Texas governor Greg Abbott signed a bill into law "relating to the criminal consequences of engaging in certain conduct with respect certain instruments designed, made, or adapted for use in striking a person with a fist." The law strikes "knuckles" from a list of prohibited weapons that a person can't "intentionally or knowingly possesses, manufactures, transports, repairs, or sells."
The Texas Penal Code defines "knuckles" in this context as "any instrument that consists of finger rings or guards made of a hard substance and that is designed, made, or adapted for the purpose of inflicting serious bodily injury or death by striking a person with a fist enclosed in the knuckles."
Rep. Joe Moody, a Democratic legislator from El Paso who sponsored the bill told the Texas Standard... "A young woman who has a keychain for self defense, certainly fits the statute of knuckles. And she was arrested for that."
Supporters of the bill argued "knuckles are primarily a defensive tool," the summary says, and shouldn't be associated with "explosive weapons, machine guns, and other prohibited weapons."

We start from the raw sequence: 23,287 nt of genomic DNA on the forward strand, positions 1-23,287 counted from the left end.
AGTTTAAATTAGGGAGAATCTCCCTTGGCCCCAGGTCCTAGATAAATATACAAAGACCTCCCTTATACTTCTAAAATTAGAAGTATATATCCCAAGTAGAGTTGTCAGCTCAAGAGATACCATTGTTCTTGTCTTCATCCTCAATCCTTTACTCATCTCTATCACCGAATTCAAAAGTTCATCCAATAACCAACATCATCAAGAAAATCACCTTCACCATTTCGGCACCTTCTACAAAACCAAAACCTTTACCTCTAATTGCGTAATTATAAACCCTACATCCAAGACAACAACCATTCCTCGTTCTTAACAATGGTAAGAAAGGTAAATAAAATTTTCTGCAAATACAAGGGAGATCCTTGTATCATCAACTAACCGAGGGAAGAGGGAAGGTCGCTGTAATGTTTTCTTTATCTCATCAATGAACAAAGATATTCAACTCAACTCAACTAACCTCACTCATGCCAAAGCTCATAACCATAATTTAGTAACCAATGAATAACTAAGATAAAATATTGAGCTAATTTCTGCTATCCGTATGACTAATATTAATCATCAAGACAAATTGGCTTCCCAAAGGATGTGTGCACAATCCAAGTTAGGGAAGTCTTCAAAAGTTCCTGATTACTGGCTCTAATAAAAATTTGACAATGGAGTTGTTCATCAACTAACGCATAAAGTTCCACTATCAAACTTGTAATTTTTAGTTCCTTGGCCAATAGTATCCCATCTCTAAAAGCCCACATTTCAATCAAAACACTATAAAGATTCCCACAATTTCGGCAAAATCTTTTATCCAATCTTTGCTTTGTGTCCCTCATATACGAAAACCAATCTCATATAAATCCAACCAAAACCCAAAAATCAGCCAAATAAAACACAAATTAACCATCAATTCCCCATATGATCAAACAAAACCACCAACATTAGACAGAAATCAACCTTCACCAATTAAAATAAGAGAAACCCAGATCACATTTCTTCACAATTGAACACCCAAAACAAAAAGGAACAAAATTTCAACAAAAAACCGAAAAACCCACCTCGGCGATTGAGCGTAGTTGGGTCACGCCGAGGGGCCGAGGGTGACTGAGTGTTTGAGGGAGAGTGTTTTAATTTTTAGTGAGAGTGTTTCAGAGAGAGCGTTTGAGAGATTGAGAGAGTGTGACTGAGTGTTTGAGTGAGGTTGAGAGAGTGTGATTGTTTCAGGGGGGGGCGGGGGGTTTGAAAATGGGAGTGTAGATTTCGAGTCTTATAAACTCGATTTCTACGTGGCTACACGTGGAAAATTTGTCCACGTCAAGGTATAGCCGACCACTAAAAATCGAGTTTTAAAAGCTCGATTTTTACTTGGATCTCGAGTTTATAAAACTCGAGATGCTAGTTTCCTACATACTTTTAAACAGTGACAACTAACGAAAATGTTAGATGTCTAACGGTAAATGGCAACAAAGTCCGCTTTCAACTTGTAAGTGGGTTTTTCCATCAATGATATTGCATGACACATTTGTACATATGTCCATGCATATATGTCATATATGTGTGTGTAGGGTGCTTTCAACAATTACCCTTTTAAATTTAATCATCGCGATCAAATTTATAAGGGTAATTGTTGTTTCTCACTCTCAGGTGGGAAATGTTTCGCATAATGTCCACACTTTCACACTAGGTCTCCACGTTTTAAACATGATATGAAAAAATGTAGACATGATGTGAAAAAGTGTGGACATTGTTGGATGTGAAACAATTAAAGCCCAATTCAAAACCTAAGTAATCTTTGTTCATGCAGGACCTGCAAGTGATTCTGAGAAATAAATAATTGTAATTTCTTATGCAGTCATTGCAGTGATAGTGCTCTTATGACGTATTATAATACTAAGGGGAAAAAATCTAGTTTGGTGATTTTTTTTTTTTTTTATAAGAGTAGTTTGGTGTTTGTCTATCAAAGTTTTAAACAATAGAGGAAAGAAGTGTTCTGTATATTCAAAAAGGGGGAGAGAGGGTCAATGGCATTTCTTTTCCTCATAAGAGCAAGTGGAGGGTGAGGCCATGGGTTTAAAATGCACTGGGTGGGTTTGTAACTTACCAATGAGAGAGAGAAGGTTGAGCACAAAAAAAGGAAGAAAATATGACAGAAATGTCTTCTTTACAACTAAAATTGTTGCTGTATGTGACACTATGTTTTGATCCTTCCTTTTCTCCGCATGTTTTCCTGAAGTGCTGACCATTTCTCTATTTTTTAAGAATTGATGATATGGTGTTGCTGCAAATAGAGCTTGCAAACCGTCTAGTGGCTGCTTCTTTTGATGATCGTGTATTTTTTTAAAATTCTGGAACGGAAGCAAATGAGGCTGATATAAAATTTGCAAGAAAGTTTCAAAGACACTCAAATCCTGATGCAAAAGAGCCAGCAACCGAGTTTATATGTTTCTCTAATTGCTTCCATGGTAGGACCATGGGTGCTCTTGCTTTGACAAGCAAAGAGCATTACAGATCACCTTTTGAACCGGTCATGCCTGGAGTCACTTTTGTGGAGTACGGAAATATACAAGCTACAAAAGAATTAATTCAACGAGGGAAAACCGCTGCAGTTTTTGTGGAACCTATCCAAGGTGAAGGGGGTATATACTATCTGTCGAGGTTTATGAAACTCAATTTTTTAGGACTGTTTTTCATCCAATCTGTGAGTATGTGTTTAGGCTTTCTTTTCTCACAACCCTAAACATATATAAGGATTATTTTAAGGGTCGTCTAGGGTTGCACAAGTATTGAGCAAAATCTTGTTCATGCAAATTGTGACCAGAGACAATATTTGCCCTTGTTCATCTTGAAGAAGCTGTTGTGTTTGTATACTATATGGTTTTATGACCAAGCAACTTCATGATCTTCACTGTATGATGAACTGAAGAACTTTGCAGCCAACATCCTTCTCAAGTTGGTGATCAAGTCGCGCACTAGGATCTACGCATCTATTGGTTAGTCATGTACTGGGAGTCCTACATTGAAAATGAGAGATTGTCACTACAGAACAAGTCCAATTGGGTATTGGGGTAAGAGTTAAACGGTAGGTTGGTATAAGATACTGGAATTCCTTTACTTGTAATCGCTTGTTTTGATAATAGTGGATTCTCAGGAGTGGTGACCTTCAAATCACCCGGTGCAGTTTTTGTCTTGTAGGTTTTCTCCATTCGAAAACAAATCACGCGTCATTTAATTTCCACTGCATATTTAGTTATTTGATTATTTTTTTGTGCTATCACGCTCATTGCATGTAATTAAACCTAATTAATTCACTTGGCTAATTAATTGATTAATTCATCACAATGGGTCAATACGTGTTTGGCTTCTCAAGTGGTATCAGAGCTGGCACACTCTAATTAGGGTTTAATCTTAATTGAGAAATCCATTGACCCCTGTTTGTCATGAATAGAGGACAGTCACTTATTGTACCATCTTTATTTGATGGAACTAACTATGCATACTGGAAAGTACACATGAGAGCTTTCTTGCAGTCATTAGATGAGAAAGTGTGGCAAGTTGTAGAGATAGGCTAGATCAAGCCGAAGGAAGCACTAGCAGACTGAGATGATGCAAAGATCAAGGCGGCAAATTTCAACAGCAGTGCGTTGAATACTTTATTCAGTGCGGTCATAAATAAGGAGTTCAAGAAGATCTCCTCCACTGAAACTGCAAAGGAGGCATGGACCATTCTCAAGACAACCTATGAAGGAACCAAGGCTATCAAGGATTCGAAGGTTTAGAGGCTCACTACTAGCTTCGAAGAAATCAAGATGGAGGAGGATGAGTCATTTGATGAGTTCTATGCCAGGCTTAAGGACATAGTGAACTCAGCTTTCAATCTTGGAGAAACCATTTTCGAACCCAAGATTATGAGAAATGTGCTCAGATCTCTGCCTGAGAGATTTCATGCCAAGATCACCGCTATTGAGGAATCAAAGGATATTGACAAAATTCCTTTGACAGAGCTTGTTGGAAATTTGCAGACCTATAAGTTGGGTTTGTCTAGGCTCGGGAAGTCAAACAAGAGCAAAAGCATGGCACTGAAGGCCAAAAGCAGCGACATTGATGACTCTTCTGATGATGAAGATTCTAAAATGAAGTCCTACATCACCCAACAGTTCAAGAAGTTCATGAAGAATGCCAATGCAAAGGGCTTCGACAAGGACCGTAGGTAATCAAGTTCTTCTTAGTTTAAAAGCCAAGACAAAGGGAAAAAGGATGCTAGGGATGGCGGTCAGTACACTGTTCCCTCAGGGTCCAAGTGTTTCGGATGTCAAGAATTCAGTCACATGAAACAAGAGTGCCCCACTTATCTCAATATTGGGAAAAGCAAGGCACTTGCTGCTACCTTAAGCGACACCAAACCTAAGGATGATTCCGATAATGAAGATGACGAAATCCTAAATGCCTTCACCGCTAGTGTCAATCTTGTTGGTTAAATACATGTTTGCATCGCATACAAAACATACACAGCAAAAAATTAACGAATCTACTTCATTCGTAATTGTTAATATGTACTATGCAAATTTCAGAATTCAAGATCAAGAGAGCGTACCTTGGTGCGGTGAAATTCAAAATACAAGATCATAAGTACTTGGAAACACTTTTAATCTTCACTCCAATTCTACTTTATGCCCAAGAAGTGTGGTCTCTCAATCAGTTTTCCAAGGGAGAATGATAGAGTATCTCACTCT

The law comes after lawmakers previously removed switchblades from that same banned list in 2013.
"Law abiding Texans who carry knuckles, perhaps as part of a novelty key chain, should not be vulnerable to jail time for possessing a legitimate self defense tool," the summary says.
"It's now legal to carry brass knuckles in Texas. Because, 'self-defense'
image: uncredited via Wikipedia
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